In Lexington-Fayette County, Kentucky, farmland more than pays its way. American Farmland Trust studied the cost of community services and found that farm and open land create a fiscal surplus to the county.
The study found that farm and open land contribute more in tax revenues than they receive back for public services: For every dollar generated, Fayette County only spent $0.93 in public services for farm and open land. Residential development was expensive; it cost county coffers $1.64 for every dollar generated. Because the majority of the county’s funding comes from an employee withholding tax, commercial/industrial uses generated the highest revenues: For every dollar raised, the county only spent $0.22 in public services.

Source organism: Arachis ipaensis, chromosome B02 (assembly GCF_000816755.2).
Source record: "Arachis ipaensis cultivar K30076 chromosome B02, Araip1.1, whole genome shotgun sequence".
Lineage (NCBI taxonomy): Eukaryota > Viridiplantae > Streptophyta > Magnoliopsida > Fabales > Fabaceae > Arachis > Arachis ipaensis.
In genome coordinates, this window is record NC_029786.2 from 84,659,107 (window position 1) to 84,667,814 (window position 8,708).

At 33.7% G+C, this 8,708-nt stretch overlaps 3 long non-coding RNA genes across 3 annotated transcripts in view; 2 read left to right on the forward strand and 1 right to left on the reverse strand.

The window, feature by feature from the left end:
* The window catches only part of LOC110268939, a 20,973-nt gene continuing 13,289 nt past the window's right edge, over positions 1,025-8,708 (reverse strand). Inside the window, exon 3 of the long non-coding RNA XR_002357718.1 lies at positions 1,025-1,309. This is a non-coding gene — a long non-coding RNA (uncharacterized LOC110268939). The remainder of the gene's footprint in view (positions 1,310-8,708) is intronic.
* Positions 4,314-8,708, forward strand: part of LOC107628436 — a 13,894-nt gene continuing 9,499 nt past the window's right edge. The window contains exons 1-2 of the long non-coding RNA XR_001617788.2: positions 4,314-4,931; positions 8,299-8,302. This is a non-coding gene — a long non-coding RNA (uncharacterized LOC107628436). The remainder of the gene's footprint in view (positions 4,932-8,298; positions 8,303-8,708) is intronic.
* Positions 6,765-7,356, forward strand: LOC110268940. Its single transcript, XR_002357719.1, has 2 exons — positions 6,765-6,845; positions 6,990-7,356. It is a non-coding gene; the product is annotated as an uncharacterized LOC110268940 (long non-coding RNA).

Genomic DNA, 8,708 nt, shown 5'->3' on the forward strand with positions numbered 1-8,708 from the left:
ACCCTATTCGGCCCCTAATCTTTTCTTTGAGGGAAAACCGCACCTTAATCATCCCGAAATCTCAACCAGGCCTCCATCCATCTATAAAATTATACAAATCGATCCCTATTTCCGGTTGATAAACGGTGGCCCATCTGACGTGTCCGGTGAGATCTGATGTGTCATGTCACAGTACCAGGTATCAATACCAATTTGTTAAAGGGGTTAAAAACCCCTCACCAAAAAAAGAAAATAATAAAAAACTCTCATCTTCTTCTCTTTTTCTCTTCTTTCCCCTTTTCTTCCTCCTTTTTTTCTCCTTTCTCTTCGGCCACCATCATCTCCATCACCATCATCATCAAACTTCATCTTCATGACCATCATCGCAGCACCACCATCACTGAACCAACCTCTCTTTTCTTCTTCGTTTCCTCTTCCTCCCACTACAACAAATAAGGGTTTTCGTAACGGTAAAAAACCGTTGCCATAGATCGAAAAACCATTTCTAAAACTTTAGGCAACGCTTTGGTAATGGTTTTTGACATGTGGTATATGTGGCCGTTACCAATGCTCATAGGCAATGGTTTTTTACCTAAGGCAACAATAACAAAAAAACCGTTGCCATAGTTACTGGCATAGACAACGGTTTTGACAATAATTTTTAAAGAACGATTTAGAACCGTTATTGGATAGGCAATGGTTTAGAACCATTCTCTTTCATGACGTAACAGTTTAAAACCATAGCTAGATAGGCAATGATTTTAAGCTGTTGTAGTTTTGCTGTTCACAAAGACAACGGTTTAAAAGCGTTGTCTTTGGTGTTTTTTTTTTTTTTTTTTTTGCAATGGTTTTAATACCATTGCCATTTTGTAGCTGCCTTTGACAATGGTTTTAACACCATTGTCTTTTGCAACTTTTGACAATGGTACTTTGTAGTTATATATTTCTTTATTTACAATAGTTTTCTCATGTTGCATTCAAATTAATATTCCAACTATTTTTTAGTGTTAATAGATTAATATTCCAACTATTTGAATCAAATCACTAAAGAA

Findings demonstrate that it pays to maintain existing businesses, including farm businesses, in Fayette County. Beyond its fiscal contribution, agriculture – and the farm and open land that support it – generates more than $1 billion annually to the regional economy.
These findings provide new information about the current land use distribution in Fayette County. Since farm and open land is contributing excess revenues that residential development is not, the findings suggest that converting it to scattered residential development outside of the
urban service area will prove to be economically shortsighted. Combined with information about long-term impacts of growth, knowledge about how current land uses affect local finances will be useful as persistent growth pressures make it crucial that the county continue to make informed policy and planning decisions.